Superman is Bigger than The American Way: A Better Tomorrow for the Man of Steel Awaits

The earliest instance of “truth, justice, and the American Way” that I can find is from Episode 331 of The Adventures of Superman, which aired in September of 1942, well after the United States had entered World War II. The Superman cartoons of Fleischer and then Famous Studios never adopted “truth, justice, and the American Way” at all, despite releasing new episodes well into 1943 (in fairness, that’s likely more because it allowed them to just re-utilize the same intro for each cartoon thus keeping costs down, but it’s still important to understand that “the American Way” was far from official doctrine for the character).

Once the war ended, “truth, justice, and the American Way” were dropped from the radio show’s intro. In fact, I can find no trace of the signature phrase by October of 1945, just a few short months after the end of the war.  

As for the comics themselves, despite the fact that both Action Comics and Superman magazines were routinely putting patriotic, pro-war, and anti-fascist themes on their covers and in their stories all through World War II, as far as I can tell “truth, justice, and the American Way” never even makes an appearance on the page. But DC (then known as National Periodical Publications) was clearly intent on making sure their flagship characters were symbols of tolerance, producing public service messages where the Man of Steel or Batman would talk about the importance of welcoming refugees into your community, and speak out against religious and racial intolerance.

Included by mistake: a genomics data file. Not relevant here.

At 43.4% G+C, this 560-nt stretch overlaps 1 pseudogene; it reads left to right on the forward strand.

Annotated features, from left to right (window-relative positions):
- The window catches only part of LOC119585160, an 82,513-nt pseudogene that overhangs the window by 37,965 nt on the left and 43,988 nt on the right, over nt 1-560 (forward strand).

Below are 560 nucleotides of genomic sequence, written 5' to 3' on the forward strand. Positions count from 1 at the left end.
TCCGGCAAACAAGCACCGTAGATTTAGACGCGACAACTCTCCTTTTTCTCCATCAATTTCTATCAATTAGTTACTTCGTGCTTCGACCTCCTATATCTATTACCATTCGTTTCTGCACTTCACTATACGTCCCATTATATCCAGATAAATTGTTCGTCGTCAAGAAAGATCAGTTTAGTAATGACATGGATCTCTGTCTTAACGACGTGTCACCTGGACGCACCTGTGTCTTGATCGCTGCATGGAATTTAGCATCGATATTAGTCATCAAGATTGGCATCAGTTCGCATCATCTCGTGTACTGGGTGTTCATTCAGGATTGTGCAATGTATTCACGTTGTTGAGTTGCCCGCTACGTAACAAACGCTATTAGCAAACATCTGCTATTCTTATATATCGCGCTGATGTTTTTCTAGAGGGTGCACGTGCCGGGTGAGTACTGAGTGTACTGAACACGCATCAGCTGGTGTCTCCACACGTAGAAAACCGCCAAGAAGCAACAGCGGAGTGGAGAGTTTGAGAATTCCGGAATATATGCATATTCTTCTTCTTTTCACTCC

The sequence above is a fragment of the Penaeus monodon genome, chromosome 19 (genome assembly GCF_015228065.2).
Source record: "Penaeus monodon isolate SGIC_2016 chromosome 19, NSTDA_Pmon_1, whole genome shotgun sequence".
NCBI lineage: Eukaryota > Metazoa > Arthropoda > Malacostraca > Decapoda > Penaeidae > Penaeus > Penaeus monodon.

DC even partnered with the Institute for American Democracy and the National Social Welfare Assembly to produce posters and paper textbook covers for schools. And Superman’s idea of what made a school All-American? Well, see for yourself…

Truth, Tolerance, and Justice

The character’s very first appearance in live action, Columbia Pictures’ 1948 Superman serial starring Kirk Alyn, continued to omit “the American Way” and instead added something else to Superman’s mission. In the opening chapter, Pa Kent tells Clark that he must use his powers to fight for “truth, tolerance, and justice.”

While the Man of Steel’s conflict with underwhelming villain the Spider Lady in this serial was a far cry from the politically charged adventures like “The Hate Monger’s Organization” or “Clan of the Fiery Cross,” you can’t help but notice how appropriate “truth, tolerance, and justice” feels.

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